Disaggregated storage will also see tremendous benefits from the move to PCIe 4.0 SSDs. NVMe over Fabrics, or NVMe-oF, offers higher capacity utilization and storage availability while improving overall efficiency. One of the challenges in recent years has been the turmoil in the NVMe-oF market, with promising software solutions disappearing as the businesses behind them are acquired. This makes planning a challenge as many SSD providers have focused on supporting a single NVMe-oF solution. KumoScale, KIOXIA’s own NVMe-oF solution, continues to make headway in this space. Managing storage in much the same way Kubernetes manages containerized applications, the Linux-based KumoScale can support any NVMe™ compliant SSD and any NVMe-oF compliant client. Bypassing the Linux operating system’s I/O stack completely, the full performance of PCIe 4.0 is passed onto the client while the latency adder can be measured in tens of microseconds.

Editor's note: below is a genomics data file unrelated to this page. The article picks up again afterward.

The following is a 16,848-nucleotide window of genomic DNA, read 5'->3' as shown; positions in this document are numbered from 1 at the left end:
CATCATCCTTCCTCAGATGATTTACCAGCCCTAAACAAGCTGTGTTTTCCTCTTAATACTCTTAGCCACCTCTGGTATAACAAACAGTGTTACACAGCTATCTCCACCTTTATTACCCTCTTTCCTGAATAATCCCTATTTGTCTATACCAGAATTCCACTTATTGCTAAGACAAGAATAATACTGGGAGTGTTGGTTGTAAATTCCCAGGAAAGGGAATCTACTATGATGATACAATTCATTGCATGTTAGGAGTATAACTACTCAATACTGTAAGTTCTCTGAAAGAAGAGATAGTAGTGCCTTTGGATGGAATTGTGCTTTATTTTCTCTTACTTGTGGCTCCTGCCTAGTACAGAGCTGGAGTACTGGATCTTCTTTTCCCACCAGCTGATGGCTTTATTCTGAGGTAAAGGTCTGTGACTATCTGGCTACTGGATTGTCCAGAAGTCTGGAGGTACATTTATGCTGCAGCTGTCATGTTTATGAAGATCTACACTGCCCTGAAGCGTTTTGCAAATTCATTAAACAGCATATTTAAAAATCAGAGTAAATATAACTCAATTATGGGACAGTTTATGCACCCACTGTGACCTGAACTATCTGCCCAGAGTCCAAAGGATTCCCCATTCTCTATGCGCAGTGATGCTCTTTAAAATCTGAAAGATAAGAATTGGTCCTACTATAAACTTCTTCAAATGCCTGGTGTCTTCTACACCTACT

While each new PCIe release can be quantified in throughput and latency improvements, for data center architects there are many more benefits to be had. Firstly, thanks to better TPM, DRAM requirements can be reduced on MySQL database servers while also improving performance. PCIe 4.0 NVMe SSDs also leverage next-generation form factors defined in EDSFF, enabling opex savings through higher density storage and improved heat management. Additionally, for those considering the move to NVMe-oF, PCIe 4.0 could be the reason to make the move. Software solutions such as KumoScale ensure that the performance benefits of this new interface revision are delivered to clients almost in their entirety, while KIOXIA’s ownership of the technology ensures that it will continue to be available for the lifetime of your storage strategy.